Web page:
“Done because we are too menny”. The suicide note of Jude the Obscure’s son was impossibly pitiful, not least because his tragic act was borne of good intentions. The Chinese Communist Party had a similarly well-meaning motivation when it introduced its “family planning policy” – known to the world as the One Child Policy – in 1979.
China was opening up to global trade and dismantling Chairman Mao’s command economy. But the Chinese were “too many” insisted the leaders of Beijing and the paramount leader Deng Xiaoping. The country’s massive population would hold back growth and keep China trapped in the net of degrading poverty. So one more mechanism of social control was needed: Chinese couples were to be forbidden from having more than one child.
China, of course, went on to enjoy three decades of stellar growth and rising living standards after its introduction. The cadres and officials of Beijing claimed vindication for the policy. Would that take-off have happened, they ask, if population growth had not been curbed? We cannot know the answer. But I suspect the answer is “yes”. China would still have grown without the policy. And people would probably have opted for smaller families out of choice as their incomes rose.
In any case, it is now clear that the restriction has become an economic curse for China. The share of the population aged over 65 in the country is set to explode from around 10 per cent today to 25 per cent by the middle of the century, thanks largely to the abnormally and socially enforced low birth rate. That raises the nightmare that China will “grow old before it grows rich”. What now threatens to impede the country’s economic advance is not too many people, but too few of a working age.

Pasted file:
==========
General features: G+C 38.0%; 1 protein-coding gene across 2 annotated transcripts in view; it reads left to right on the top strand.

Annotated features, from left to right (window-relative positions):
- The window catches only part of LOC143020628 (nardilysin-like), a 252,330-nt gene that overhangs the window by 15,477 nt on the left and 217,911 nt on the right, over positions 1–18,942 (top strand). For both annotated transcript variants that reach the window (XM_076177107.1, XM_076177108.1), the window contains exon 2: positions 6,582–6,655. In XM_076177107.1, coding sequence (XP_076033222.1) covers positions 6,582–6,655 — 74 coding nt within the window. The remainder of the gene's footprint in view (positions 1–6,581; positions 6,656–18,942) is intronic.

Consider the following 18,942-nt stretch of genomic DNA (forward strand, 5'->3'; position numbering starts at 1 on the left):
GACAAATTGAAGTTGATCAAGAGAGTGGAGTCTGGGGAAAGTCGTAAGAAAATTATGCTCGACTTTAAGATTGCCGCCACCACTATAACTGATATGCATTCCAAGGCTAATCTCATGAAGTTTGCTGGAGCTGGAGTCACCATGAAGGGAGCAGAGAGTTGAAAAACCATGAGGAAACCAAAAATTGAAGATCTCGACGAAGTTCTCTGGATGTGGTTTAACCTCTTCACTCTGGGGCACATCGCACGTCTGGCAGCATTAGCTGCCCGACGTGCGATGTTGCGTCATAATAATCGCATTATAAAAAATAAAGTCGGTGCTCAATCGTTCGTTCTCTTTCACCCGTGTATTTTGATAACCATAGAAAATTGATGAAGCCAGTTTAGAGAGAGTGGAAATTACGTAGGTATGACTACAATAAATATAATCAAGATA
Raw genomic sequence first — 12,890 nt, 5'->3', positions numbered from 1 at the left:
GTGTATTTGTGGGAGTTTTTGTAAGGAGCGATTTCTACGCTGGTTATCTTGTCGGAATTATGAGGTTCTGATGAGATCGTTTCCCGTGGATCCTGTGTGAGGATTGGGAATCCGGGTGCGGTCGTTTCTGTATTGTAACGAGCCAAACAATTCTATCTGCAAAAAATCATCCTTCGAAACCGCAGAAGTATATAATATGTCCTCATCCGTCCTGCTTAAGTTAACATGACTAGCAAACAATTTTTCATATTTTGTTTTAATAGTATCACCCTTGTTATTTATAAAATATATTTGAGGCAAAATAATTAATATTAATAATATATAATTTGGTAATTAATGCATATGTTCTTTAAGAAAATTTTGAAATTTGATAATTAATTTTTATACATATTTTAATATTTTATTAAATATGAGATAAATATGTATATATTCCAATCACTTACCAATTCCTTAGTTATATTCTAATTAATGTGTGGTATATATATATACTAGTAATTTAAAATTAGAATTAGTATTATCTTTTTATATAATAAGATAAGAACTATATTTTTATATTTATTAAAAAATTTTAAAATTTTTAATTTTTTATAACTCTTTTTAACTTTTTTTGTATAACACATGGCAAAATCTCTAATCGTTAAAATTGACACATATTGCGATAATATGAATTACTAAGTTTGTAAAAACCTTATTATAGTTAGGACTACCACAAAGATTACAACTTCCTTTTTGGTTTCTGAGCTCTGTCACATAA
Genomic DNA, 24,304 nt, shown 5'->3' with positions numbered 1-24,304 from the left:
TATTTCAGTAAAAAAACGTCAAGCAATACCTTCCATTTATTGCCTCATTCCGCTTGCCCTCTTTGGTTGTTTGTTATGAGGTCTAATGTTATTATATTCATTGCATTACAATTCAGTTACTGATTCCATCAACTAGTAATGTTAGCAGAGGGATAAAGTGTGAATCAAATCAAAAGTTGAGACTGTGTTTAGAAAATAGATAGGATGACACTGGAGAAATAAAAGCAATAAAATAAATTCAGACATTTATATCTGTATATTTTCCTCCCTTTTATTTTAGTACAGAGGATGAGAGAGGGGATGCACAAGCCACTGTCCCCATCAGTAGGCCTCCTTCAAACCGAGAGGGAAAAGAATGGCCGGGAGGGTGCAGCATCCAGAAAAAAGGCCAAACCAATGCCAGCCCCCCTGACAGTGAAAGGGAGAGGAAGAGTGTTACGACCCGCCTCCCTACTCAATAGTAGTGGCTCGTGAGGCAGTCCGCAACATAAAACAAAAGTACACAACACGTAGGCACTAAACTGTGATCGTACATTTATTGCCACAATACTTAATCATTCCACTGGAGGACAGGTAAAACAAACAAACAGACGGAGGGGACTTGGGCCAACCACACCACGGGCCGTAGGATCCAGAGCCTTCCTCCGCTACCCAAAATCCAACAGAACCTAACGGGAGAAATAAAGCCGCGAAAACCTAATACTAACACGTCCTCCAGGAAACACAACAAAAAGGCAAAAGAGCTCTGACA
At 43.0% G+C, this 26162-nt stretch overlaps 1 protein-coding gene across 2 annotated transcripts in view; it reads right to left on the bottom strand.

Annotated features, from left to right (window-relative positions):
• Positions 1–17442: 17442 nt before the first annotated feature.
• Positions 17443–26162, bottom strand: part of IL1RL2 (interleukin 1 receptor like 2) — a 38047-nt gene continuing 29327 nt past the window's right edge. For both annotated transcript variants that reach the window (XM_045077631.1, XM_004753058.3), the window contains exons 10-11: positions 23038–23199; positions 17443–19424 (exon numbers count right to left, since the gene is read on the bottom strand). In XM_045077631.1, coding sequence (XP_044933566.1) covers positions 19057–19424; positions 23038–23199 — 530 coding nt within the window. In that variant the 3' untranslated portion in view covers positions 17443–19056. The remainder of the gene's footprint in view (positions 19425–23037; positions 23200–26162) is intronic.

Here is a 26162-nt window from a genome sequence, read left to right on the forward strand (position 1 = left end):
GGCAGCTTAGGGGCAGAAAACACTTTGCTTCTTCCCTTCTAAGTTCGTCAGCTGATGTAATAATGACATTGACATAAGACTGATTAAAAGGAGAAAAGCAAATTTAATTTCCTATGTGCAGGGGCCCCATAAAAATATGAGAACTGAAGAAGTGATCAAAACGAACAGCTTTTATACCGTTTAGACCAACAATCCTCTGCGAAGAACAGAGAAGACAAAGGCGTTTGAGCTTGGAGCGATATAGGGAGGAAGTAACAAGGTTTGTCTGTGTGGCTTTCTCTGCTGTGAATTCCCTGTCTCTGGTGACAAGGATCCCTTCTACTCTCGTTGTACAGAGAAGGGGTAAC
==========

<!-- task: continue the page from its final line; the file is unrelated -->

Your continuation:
Spurred by this demographic threat, the Beijing leadership today announced that the One Child Policy will be relaxed. From now on if one parent is themselves an only child the couple will be allowed to have two babies. The news does not come as great surprise to China watchers; such a move had been mooted for some time and the policy had already been partially relaxed. But it is a significant moment nonetheless.
The One Child Policy has been responsible for terrible horrors in China – including forced abortions – and it implanted a dull ache of economic insecurity in the hearts of millions. The hope must be that this decision by the leadership in Beijing is merely a prelude to the full reversal of a well-meaning but inhumane policy.
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